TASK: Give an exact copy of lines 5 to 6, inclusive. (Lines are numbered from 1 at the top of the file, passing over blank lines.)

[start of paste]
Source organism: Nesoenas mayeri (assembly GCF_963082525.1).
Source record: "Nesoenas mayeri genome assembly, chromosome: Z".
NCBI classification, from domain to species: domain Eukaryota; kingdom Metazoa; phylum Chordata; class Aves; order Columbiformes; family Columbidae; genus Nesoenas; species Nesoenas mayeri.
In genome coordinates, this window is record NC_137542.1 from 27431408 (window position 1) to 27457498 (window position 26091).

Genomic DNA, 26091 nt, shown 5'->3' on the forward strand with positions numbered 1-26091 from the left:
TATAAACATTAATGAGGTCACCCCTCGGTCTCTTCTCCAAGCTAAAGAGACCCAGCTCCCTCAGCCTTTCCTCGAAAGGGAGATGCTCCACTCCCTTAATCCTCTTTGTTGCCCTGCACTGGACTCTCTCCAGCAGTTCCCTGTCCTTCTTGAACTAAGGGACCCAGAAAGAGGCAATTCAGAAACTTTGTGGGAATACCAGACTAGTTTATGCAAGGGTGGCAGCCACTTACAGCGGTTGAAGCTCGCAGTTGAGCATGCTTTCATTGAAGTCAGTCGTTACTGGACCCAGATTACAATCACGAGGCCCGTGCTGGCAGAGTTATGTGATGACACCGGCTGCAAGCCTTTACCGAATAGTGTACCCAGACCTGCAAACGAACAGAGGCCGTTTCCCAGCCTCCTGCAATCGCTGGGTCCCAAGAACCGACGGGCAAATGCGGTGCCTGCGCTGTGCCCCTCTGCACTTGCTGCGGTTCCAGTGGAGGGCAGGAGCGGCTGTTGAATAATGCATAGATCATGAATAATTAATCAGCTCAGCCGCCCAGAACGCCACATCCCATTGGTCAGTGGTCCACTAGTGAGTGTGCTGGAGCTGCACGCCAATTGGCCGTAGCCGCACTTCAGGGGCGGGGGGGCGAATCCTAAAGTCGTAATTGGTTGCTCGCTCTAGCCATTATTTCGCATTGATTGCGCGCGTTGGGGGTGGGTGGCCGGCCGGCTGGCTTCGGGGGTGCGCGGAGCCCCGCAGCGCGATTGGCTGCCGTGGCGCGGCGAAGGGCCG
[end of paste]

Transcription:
Genomic DNA, 26091 nt, shown 5'->3' on the forward strand with positions numbered 1-26091 from the left:
TATAAACATTAATGAGGTCACCCCTCGGTCTCTTCTCCAAGCTAAAGAGACCCAGCTCCCTCAGCCTTTCCTCGAAAGGGAGATGCTCCACTCCCTTAATCCTCTTTGTTGCCCTGCACTGGACTCTCTCCAGCAGTTCCCTGTCCTTCTTGAACTAAGGGACCCAGAAAGAGGCAATTCAGAAACTTTGTGGGAATACCAGACTAGTTTATGCAAGGGTGGCAGCCACTTACAGCGGTTGAAGCTCGCAGTTGAGCATGCTTTCATTGAAGTCAGTCGTTACTGGACCCAGATTACAATCACGAGGCCCGTGCTGGCAGAGTTATGTGATGACACCGGCTGCAAGCCTTTACCGAATAGTGTACCCAGACCTGCAAACGAACAGAGGCCGTTTCCCAGCCTCCTGCAATCGCTGGGTCCCAAGAACCGACGGGCAAATGCGGTGCCTGCGCTGTGCCCCTCTGCACTTGCTGCGGTTCCAGTGGAGGGCAGGAGCGGCTGTTGAATAATGCATAGATCATGAATAATTAATCAGCTCAGCCGCCCAGAACGCCACATCCCATTGGTCAGTGGTCCACTAGTGAGTGTGCTGGAGCTGCACGCCAATTGGCCGTAGCCGCACTTCAGGGGCGGGGGGGCGAATCCTAAAGTCGTAATTGGTTGCTCGCTCTAGCCATTATTTCGCATTGATTGCGCGCGTTGGGGGTGGGTGGCCGGCCGGCTGGCTTCGGGGGTGCGCGGAGCCCCGCAGCGCGATTGGCTGCCGTGGCGCGGCGAAGGGCCG